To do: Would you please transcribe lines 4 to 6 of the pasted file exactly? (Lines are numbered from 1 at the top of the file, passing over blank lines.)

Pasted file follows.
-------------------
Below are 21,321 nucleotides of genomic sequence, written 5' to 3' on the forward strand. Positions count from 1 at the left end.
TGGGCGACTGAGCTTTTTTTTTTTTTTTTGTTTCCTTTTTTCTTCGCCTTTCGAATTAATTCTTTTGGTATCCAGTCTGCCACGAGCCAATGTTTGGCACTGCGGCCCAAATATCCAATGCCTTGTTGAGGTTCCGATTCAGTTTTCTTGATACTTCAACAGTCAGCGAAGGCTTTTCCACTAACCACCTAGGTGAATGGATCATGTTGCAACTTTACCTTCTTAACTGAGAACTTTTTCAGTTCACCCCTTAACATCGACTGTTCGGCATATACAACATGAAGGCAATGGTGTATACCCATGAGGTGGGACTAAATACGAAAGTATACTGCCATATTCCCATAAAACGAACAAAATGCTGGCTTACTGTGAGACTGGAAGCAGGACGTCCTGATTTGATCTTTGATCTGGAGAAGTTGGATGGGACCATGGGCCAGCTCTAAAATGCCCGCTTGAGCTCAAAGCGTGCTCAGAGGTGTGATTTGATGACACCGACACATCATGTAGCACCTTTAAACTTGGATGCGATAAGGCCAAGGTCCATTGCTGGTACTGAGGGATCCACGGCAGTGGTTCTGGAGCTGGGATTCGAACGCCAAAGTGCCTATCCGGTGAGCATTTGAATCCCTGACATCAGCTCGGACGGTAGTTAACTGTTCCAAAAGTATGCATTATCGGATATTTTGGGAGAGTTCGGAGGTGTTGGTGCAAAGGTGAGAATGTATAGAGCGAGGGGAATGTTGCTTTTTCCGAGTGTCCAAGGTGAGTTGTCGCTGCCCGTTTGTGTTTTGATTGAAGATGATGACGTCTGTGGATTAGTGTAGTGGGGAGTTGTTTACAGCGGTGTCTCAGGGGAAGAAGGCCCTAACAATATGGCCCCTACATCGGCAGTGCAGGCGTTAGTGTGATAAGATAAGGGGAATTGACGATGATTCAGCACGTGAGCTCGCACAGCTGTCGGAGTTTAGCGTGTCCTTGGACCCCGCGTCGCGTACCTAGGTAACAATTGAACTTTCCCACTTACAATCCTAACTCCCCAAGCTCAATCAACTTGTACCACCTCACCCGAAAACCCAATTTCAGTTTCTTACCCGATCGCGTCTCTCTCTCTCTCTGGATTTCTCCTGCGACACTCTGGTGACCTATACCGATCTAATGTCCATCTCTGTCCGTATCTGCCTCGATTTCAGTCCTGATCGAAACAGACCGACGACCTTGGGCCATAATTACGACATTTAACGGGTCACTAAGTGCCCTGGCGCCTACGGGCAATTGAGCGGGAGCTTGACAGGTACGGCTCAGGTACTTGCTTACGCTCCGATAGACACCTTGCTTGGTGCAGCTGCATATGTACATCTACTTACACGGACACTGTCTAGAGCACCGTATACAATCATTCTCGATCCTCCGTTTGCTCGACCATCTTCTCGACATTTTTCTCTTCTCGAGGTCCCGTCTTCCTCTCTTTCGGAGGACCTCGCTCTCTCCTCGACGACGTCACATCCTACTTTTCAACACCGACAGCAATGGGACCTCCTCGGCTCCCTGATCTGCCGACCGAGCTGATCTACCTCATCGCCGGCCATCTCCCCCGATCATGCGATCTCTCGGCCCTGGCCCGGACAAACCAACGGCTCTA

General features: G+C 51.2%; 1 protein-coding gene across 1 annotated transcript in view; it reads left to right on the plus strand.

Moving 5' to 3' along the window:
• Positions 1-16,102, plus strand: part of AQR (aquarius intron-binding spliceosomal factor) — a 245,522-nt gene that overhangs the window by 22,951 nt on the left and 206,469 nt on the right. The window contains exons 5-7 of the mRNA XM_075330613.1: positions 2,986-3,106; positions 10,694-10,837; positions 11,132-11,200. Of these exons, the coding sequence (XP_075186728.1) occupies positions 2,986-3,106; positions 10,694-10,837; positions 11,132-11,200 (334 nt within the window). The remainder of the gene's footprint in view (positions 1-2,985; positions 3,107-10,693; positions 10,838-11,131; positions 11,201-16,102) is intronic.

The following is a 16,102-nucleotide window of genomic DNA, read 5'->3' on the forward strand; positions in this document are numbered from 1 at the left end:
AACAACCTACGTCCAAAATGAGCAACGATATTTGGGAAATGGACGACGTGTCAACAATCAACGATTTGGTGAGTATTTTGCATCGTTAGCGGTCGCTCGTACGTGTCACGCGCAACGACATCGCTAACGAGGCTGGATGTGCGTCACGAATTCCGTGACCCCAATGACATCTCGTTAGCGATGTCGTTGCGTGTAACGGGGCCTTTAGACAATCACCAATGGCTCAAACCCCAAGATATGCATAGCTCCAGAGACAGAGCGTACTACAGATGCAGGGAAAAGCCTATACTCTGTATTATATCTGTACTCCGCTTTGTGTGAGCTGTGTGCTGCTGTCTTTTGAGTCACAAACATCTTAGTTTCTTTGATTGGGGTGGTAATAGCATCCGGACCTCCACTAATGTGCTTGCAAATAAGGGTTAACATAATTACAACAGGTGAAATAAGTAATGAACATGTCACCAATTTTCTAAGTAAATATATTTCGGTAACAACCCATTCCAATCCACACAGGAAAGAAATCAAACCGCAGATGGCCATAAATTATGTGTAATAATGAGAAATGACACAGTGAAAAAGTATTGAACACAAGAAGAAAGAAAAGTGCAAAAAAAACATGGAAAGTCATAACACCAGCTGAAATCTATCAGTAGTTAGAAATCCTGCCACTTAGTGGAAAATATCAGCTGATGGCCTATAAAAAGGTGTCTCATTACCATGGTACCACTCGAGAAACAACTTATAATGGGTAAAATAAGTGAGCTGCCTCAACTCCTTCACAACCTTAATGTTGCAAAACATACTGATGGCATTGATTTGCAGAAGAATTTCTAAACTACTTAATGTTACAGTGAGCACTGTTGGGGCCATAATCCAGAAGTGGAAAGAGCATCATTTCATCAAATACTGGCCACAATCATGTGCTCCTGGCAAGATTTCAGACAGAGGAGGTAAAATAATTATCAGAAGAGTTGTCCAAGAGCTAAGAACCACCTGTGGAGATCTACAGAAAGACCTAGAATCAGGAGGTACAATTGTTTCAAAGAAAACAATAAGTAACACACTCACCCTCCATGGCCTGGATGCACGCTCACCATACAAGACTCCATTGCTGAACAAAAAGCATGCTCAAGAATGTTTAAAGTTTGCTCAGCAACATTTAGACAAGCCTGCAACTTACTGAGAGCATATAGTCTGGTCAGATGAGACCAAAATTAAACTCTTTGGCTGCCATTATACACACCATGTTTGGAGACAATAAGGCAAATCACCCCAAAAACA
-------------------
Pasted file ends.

Moving 5' to 3' along the window:
• Positions 1-16,102, plus strand: part of AQR (aquarius intron-binding spliceosomal factor) — a 245,522-nt gene that overhangs the window by 22,951 nt on the left and 206,469 nt on the right. The window contains exons 5-7 of the mRNA XM_075330613.1: positions 2,986-3,106; positions 10,694-10,837; positions 11,132-11,200. Of these exons, the coding sequence (XP_075186728.1) occupies positions 2,986-3,106; positions 10,694-10,837; positions 11,132-11,200 (334 nt within the window). The remainder of the gene's footprint in view (positions 1-2,985; positions 3,107-10,693; positions 10,838-11,131; positions 11,201-16,102) is intronic.

The following is a 16,102-nucleotide window of genomic DNA, read 5'->3' on the forward strand; positions in this document are numbered from 1 at the left end: